Gov. Tim Walz unveiled the first phase of his 2020 state bonding proposal Thursday, recommending to the Legislature that Minnesota borrow $276 million to pay for affordable housing projects across the state.
The DFL governor said the figure, an increase from levels proposed by previous administrations, would go a long way in “addressing a need that all Minnesotans know is real.”
A supermajority of the Legislature must ratify the governor’s borrowing proposal, meaning that it will require votes from both Democrats and Republicans to pass into law.
“The need is there and the coalition is ready to go,” Walz said. “We simply have an opportunity here to make a historic investment, get ahead of this curve and put Minnesota in a position to make sure all Minnesotans have affordable housing.”
The funding is part of a sweeping public works package that Walz intends to roll out in four phases over the next week. He also will focus on investments in water systems, higher education buildings, public safety, roads and bridges. Walz said the full package includes more local projects than any bonding bill proposed by his predecessors.
The governor said Thursday that the total borrowing package, known as a bonding bill, would total roughly $2 billion. But he has so far declined to give a specific number. The full picture will not come into focus until next Wednesday, when Walz presents the final piece of his proposal.
With a multiday debut, Walz aims to focus public attention on specific public funding needs rather than the overall amount of borrowing, which is likely to be a point of contention in the legislative session that starts next month. Historically, bonding proposals have drawn a strong reaction from Republican lawmakers.
During an announcement of the state’s budget surplus in December, legislators hinted at the size of the borrowing bill they would like to see in 2020. House Democrats noted that Rep. Mary Murphy, chairwoman of the committee that focuses on capital investment projects, had suggested a $3.5 billion package. Top Republicans, meanwhile, say a $2 billion bonding bill would be too large.
Senate Majority Leader Paul Gazelka, R-Nisswa, said Thursday he would be “much more comfortable” with sticking to a package that’s under $1 billion, similar to what legislators approved in recent bonding years.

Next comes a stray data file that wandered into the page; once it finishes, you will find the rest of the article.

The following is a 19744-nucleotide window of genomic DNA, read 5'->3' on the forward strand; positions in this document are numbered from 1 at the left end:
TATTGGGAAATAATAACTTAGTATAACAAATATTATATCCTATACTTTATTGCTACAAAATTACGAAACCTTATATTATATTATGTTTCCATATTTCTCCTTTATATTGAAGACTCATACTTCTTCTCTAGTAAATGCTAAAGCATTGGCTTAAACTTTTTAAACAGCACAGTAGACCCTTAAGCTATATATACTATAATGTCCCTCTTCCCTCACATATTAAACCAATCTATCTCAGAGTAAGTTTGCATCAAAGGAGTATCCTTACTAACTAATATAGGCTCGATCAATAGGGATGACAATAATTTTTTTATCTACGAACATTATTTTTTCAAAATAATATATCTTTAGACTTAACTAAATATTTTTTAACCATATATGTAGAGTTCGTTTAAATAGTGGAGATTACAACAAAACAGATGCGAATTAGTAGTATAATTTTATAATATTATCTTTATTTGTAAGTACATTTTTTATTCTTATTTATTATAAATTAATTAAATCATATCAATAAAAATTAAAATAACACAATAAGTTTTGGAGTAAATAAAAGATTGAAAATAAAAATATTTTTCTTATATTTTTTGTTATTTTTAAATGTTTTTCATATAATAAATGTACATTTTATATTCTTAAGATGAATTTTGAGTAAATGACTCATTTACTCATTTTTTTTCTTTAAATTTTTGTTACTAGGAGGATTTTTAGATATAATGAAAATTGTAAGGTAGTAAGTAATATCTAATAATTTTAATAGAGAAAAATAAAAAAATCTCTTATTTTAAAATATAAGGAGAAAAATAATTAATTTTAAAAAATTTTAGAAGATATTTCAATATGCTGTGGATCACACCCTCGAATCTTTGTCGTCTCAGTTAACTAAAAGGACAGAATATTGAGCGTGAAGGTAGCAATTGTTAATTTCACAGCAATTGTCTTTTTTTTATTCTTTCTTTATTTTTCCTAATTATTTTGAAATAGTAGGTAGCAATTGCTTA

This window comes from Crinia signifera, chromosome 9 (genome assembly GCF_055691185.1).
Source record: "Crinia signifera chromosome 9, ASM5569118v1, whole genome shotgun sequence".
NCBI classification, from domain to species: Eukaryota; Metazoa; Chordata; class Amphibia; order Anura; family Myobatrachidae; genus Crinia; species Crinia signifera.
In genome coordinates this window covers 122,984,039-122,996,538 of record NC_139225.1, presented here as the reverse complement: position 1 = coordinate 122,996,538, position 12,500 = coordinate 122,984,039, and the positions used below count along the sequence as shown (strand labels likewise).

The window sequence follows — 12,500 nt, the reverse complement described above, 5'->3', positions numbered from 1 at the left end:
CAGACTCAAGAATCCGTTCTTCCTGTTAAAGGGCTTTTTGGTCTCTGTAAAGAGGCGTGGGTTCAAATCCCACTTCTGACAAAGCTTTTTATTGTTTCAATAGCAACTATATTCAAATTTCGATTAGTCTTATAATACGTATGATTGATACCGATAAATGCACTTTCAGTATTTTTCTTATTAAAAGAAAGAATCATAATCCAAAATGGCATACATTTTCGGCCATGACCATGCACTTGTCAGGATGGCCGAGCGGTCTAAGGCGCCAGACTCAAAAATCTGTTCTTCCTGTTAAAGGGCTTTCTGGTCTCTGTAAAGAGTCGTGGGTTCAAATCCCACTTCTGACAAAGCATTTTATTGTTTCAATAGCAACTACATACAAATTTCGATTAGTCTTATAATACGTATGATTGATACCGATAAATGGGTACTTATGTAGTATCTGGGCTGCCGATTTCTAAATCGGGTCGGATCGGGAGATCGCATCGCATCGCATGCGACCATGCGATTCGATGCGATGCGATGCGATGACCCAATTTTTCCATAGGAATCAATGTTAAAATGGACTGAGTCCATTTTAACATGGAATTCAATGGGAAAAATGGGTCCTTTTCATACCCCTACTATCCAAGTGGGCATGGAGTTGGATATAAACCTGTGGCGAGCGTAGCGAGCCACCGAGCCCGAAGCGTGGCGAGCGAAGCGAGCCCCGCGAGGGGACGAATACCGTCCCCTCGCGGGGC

“We should carefully consider that today’s borrowing impacts tomorrow’s spending,” Gazelka said. “Surpluses come and go, but obligations remain the same; like a household budget, we don’t just borrow money because we can or because we can get a good deal.”
House Minority Leader Kurt Daudt, R-Crown, has echoed that position. In a statement, he said the GOP caucus “will prioritize a responsibly-sized bill that invests in job-growing infrastructure like roads and bridges, water projects, and maintaining state-owned buildings and facilities.”
Minnesota Management and Budget Commissioner Myron Frans argued that the state should take advantage of its solid financial footing and low interest rates to invest in local infrastructure updates now, before costs rise further. He noted that the administration received $5 billion in requests for projects. “Why now? We can afford these projects now,” he said. “We are in a very good position.”
The vast majority of the money in the housing proposal unveiled Thursday, up to $200 million, would be awarded to developers to construct or renovate affordable housing and permanent housing and services for the homeless. An additional $60 million would be earmarked for public housing complexes. Housing Commissioner Jennifer Ho said some of that money could be used to pay for adding sprinklers to aging public housing buildings, such as the high-rise in the Cedar-Riverside area that caught fire in November, killing five people. It will be up to local housing authorities to identify top priorities for the funding, she added.
An additional $15 million would go to the Minnesota Department of Veterans Affairs for maintenance and repairs at veterans’ homes across the state, including security upgrades.
Advocates for more affordable housing say the money could make a big difference, though they cautioned that more would be needed to fully address the shortage of affordable, quality homes. Ho estimated that the investment in affordable housing would create or preserve between 1,200 and 1,800 units statewide.
The Minneapolis Public Housing Authority said in a tweet that the funding “would not single-handedly solve the challenge to preserve our essential low-income public housing in Minneapolis and around the state. But it would be an unprecedented amount, if passed.”
The specifics of the bonding bill likely will be negotiated throughout the upcoming legislative session, which starts Feb. 11. However, the deal-making to determine what gets funded usually comes together in the final days, or even hours, of the legislative session in May.
Unlike other bills in the Legislature, bonding measures require the support of 60% of the members in the House and Senate to pass. That gives power to the Republican minority in the House and Democratic Senate minority members.